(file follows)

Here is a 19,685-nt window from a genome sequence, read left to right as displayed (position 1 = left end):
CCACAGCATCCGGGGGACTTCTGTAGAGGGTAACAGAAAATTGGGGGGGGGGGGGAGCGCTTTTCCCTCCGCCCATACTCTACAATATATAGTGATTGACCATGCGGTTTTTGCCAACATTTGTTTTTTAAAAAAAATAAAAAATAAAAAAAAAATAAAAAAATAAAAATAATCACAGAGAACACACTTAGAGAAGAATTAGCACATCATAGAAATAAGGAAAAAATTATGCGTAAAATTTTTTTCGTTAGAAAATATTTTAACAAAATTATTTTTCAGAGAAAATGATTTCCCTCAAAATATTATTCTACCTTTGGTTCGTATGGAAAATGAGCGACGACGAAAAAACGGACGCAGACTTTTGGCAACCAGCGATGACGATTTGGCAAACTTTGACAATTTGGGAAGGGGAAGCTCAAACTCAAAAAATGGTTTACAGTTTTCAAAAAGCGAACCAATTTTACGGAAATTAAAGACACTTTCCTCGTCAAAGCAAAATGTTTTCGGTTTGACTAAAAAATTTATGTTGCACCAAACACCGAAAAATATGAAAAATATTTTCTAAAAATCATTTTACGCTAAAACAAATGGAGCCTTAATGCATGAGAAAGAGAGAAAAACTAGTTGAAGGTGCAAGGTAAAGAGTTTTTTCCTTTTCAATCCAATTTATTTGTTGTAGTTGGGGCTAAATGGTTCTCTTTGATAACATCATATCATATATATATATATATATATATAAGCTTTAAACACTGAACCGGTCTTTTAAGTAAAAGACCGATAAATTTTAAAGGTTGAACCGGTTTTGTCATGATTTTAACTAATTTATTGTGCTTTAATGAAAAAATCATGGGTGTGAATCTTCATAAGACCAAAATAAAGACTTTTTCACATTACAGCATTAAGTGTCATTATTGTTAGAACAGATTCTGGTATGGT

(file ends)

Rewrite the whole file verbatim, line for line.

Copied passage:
Here is a 19,685-nt window from a genome sequence, read left to right as displayed (position 1 = left end):
CCACAGCATCCGGGGGACTTCTGTAGAGGGTAACAGAAAATTGGGGGGGGGGGGGAGCGCTTTTCCCTCCGCCCATACTCTACAATATATAGTGATTGACCATGCGGTTTTTGCCAACATTTGTTTTTTAAAAAAAATAAAAAATAAAAAAAAAATAAAAAAATAAAAATAATCACAGAGAACACACTTAGAGAAGAATTAGCACATCATAGAAATAAGGAAAAAATTATGCGTAAAATTTTTTTCGTTAGAAAATATTTTAACAAAATTATTTTTCAGAGAAAATGATTTCCCTCAAAATATTATTCTACCTTTGGTTCGTATGGAAAATGAGCGACGACGAAAAAACGGACGCAGACTTTTGGCAACCAGCGATGACGATTTGGCAAACTTTGACAATTTGGGAAGGGGAAGCTCAAACTCAAAAAATGGTTTACAGTTTTCAAAAAGCGAACCAATTTTACGGAAATTAAAGACACTTTCCTCGTCAAAGCAAAATGTTTTCGGTTTGACTAAAAAATTTATGTTGCACCAAACACCGAAAAATATGAAAAATATTTTCTAAAAATCATTTTACGCTAAAACAAATGGAGCCTTAATGCATGAGAAAGAGAGAAAAACTAGTTGAAGGTGCAAGGTAAAGAGTTTTTTCCTTTTCAATCCAATTTATTTGTTGTAGTTGGGGCTAAATGGTTCTCTTTGATAACATCATATCATATATATATATATATATATATAAGCTTTAAACACTGAACCGGTCTTTTAAGTAAAAGACCGATAAATTTTAAAGGTTGAACCGGTTTTGTCATGATTTTAACTAATTTATTGTGCTTTAATGAAAAAATCATGGGTGTGAATCTTCATAAGACCAAAATAAAGACTTTTTCACATTACAGCATTAAGTGTCATTATTGTTAGAACAGATTCTGGTATGGT